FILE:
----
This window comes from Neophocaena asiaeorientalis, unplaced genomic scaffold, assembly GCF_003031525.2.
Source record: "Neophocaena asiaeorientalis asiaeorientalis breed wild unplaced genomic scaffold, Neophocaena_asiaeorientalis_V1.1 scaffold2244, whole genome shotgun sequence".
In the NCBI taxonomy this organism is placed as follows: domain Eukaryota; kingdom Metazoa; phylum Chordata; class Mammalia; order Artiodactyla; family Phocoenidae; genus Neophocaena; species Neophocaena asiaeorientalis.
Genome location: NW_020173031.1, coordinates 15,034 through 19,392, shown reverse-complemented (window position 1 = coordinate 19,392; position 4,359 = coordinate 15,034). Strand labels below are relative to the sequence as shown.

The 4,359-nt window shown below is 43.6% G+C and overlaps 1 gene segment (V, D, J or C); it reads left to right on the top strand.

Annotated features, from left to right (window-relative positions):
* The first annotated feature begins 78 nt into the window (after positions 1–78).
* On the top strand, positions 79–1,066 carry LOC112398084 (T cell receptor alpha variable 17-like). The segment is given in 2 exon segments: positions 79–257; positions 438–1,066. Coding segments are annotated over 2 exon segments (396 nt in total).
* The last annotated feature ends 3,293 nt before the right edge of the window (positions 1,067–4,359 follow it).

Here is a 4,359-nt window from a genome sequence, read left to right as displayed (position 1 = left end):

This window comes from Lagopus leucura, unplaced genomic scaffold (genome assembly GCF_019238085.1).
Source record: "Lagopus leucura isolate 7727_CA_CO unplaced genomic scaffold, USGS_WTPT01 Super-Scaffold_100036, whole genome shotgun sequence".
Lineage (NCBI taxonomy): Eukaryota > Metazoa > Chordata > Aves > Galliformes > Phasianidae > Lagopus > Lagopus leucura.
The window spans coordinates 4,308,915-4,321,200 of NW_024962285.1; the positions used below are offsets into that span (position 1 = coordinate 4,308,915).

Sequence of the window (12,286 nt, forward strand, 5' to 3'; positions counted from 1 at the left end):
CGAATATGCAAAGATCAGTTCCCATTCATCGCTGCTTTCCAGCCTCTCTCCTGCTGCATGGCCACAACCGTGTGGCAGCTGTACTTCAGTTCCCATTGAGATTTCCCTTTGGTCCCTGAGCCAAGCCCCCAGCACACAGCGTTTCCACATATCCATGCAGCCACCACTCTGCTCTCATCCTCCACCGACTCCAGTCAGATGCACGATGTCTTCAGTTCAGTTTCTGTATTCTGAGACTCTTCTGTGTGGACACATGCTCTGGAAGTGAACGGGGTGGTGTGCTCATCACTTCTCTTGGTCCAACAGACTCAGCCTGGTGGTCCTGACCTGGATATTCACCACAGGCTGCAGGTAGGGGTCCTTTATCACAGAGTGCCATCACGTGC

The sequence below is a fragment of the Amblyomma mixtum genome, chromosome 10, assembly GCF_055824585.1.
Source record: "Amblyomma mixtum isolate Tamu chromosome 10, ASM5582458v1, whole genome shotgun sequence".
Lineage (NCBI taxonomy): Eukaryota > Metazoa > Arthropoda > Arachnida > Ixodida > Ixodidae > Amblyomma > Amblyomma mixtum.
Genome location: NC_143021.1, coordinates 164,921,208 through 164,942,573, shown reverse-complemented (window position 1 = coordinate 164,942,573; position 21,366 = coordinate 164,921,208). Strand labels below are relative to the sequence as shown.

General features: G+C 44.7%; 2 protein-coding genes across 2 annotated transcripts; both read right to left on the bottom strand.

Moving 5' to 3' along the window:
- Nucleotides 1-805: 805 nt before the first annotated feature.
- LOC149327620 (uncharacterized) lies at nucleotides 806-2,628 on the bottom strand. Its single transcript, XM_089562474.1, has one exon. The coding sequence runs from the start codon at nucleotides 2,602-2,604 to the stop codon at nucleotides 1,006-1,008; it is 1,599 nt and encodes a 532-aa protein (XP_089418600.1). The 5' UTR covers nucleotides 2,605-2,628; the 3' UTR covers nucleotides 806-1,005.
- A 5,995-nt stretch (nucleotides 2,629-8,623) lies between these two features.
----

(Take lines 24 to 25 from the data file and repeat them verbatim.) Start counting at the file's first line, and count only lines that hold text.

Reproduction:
- LOC149327620 (uncharacterized) lies at nucleotides 806-2,628 on the bottom strand. Its single transcript, XM_089562474.1, has one exon. The coding sequence runs from the start codon at nucleotides 2,602-2,604 to the stop codon at nucleotides 1,006-1,008; it is 1,599 nt and encodes a 532-aa protein (XP_089418600.1). The 5' UTR covers nucleotides 2,605-2,628; the 3' UTR covers nucleotides 806-1,005.
- A 5,995-nt stretch (nucleotides 2,629-8,623) lies between these two features.